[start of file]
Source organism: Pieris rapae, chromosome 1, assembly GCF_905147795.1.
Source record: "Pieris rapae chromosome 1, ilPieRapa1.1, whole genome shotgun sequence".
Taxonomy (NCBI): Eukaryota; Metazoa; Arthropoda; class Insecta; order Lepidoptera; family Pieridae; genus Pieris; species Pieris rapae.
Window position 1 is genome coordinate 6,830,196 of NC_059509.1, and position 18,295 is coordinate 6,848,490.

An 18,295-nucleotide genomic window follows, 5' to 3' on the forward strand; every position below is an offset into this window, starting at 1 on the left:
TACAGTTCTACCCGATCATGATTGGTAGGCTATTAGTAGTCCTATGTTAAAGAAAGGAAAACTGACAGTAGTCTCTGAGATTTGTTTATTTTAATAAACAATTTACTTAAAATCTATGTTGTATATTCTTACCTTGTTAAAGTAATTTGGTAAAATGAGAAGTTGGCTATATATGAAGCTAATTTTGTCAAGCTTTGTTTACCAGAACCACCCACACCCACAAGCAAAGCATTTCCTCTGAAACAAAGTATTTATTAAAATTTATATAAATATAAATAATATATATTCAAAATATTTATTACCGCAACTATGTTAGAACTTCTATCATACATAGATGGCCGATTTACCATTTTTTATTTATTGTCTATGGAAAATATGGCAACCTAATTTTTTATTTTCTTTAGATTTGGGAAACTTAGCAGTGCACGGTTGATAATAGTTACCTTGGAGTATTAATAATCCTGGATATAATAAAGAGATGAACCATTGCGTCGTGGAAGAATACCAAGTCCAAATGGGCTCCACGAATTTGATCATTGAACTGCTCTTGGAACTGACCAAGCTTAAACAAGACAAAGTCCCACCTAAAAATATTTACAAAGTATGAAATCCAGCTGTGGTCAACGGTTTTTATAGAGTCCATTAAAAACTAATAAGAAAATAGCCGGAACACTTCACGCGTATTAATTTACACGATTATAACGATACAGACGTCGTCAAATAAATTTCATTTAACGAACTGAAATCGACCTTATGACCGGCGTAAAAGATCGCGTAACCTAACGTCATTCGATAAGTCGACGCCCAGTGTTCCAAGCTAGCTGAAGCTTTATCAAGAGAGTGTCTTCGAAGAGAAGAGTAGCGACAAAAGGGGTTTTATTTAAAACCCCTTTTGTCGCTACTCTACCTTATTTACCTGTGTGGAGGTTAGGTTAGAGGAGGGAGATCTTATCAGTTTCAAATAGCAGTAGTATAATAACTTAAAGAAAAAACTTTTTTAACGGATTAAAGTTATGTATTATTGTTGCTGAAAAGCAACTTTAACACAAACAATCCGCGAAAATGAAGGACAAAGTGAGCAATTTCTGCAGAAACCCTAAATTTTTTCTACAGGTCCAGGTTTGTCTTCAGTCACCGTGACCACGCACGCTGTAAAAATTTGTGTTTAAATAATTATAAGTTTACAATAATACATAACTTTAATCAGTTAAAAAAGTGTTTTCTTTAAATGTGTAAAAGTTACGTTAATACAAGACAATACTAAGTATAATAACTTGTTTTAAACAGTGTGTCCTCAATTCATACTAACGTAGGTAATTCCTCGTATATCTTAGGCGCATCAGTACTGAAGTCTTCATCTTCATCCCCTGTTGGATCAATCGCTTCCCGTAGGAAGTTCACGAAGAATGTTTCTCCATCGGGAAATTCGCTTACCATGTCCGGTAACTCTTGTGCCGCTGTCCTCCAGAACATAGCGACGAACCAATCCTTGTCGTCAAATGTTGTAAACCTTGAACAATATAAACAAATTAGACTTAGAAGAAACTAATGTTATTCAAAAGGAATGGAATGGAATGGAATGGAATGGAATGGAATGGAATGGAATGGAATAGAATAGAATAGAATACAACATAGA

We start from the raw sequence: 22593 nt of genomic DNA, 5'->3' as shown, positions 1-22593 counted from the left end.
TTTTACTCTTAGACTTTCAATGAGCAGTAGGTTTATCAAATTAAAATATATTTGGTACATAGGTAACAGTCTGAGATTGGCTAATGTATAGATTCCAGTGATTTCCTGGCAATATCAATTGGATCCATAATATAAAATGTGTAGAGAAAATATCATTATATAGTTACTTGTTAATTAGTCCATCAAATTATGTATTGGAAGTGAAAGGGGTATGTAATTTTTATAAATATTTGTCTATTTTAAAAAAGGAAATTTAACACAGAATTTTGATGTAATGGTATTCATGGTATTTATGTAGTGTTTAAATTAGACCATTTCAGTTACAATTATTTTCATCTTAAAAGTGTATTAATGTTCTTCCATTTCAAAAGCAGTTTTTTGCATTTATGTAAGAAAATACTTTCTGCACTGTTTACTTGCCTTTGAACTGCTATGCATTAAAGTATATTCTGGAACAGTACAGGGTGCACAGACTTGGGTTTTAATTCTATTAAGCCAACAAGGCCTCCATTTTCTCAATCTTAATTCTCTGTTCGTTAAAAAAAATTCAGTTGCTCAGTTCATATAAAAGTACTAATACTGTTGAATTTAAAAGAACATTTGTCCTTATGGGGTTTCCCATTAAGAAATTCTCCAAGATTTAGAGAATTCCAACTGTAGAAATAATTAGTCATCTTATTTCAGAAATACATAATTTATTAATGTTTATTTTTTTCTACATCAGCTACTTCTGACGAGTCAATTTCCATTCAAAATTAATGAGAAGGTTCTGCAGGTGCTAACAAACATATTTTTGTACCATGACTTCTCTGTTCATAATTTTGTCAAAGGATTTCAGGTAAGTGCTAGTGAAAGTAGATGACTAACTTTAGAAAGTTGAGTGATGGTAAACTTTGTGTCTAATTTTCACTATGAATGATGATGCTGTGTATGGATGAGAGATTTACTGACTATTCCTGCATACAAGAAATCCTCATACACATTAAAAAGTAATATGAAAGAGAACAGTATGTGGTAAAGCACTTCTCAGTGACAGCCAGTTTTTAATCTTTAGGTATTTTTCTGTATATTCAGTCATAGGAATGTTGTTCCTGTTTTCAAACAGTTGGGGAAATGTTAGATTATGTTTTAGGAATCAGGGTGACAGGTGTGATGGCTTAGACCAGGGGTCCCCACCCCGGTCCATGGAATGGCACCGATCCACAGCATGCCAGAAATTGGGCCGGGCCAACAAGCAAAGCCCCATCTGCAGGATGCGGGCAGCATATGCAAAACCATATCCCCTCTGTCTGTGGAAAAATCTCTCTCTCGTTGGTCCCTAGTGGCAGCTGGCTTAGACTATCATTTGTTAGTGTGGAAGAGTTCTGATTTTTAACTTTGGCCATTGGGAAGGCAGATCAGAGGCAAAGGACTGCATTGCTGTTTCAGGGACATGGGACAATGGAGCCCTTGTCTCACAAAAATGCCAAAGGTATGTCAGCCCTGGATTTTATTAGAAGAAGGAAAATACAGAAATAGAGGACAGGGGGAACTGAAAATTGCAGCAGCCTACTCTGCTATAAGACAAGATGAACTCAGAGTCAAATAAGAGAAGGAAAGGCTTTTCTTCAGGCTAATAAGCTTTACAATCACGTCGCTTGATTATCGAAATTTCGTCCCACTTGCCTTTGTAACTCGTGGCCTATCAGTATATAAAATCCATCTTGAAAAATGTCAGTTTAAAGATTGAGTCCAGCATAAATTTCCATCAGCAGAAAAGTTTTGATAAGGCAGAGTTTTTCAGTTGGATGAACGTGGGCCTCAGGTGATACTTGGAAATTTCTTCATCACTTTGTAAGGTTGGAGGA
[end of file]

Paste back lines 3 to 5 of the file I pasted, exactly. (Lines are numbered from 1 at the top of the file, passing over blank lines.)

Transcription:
Taxonomy (NCBI): Eukaryota; Metazoa; Arthropoda; class Insecta; order Lepidoptera; family Pieridae; genus Pieris; species Pieris rapae.
Window position 1 is genome coordinate 6,830,196 of NC_059509.1, and position 18,295 is coordinate 6,848,490.

An 18,295-nucleotide genomic window follows, 5' to 3' on the forward strand; every position below is an offset into this window, starting at 1 on the left: